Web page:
02 April 2013

Football pants, jerseys classifiable as apparel and not sports equipment

The US Court of International Trade has held that football pants, jerseys and girdles containing interior sleeves specifically designed to hold in place pads and other protective articles, but imported without these padding, are classifiable as articles of apparel under Chapter 61 or 62 of Harmonized Tariff Schedule of the United States (HTSUS) and not under Chapter 95 as sports equipment.      

The importer had contended that if the said goods are not themselves sports equipment, then they must qualify as parts or accessories to sports equipment and hence be classified under Chapter 95. But, the Customs department was of the view that the subject merchandise is properly classified as apparel because, as imported, the above goods are worn over the body, do not have any protective pads, and are made up of 100% man-made textiles.      

The Court in its decision dated 20-3-2013, however, while classifying the said goods under Chapters 61 and 62, noted that whether an article is ‘required’ to play a given sport does not, by itself, make the article classifiable as sports equipment under Heading 9506 and that there are other characteristics of the merchandise that must be considered. It was observed that the goods imported in this case did not come bundled with, or otherwise incorporate any form of padding or protective inserts though specifically designed to accommodate various forms of protective padding for playing organized football and this design feature does not change their identity from “articles of apparel” to “sports equipment”.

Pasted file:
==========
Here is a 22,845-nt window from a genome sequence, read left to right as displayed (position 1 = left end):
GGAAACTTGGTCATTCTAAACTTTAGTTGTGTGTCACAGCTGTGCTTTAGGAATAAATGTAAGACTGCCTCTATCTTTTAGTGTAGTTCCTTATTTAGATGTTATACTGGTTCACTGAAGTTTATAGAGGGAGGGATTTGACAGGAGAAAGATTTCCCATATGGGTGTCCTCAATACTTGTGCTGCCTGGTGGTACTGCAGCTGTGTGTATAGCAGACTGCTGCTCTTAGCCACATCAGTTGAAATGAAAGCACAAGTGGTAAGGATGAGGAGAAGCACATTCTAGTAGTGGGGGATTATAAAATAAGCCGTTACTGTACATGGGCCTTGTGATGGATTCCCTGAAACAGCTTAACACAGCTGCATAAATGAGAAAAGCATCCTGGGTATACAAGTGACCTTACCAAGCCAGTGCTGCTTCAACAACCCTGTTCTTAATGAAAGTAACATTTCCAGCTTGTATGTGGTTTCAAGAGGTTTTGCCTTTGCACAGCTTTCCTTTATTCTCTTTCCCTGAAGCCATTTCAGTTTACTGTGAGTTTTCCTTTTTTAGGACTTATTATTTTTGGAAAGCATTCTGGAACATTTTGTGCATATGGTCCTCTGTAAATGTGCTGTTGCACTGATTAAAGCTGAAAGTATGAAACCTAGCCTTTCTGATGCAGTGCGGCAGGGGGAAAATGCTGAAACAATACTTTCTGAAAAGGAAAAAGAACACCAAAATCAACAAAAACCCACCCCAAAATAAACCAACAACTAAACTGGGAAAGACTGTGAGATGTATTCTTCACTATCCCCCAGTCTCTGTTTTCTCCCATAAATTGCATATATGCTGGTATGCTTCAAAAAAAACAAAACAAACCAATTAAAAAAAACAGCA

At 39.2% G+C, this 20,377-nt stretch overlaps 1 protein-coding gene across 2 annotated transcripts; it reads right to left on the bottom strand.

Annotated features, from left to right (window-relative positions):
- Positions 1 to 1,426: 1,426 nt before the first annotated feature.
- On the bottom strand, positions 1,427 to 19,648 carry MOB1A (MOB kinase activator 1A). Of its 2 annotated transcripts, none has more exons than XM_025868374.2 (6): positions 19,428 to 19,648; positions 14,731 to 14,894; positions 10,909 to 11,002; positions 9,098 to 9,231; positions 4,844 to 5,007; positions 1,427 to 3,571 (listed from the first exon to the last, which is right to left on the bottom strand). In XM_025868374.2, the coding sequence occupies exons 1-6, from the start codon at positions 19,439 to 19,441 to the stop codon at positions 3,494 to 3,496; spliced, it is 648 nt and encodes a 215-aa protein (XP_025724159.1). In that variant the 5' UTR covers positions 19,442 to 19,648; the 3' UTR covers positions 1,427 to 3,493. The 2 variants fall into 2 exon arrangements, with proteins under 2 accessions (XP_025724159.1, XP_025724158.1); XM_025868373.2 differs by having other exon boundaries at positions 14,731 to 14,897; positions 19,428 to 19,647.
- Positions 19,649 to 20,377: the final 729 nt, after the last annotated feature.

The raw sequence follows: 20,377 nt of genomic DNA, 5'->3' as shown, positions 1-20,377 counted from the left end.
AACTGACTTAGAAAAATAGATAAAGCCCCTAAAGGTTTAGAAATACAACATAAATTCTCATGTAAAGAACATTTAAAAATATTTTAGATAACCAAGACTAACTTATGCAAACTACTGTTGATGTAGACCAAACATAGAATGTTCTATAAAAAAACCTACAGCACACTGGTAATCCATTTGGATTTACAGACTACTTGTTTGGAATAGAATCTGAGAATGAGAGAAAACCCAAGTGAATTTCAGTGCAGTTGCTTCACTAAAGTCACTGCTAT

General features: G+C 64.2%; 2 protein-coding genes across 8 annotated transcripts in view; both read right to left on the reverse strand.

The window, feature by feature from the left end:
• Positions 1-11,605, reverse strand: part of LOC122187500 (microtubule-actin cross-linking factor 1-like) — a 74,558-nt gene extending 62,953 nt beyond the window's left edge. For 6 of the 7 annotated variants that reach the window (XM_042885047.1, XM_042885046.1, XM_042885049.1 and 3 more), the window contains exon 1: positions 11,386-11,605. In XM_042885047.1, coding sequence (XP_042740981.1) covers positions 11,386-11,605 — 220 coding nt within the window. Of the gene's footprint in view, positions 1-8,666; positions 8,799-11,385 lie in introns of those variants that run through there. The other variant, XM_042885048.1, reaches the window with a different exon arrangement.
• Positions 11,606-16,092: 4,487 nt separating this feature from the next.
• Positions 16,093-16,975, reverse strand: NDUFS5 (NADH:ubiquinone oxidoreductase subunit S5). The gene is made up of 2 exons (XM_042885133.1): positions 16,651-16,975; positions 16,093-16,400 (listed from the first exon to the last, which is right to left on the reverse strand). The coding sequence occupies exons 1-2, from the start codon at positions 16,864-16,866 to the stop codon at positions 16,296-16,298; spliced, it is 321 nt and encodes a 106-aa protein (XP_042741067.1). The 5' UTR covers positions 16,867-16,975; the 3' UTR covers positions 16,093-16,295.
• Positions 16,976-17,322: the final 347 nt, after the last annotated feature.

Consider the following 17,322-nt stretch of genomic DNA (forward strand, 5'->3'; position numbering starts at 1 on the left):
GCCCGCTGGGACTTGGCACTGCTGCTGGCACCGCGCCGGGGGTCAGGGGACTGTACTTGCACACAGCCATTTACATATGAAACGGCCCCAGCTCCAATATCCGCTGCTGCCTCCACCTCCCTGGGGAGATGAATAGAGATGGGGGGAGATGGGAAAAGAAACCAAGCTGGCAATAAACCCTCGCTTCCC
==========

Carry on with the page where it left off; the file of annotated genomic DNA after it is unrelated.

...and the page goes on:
The contention that the goods may be considered as parts of football equipment was also rejected by the court while it noted that pants, jerseys, and girdles are not constituent parts or essential elements of football pads as each of the subject articles is a stand-alone product capable of functioning independently, i.e., can be worn without the pads. It was also noted that although two types of merchandise - the subject goods and the football pads - are designed to be used together, that does not transform the subject merchandise into unassembled “parts” of football pads. Further, the goods were also held as not accessories as the goods as well as the pads serve a separate function and neither is secondary or subordinate to the other.


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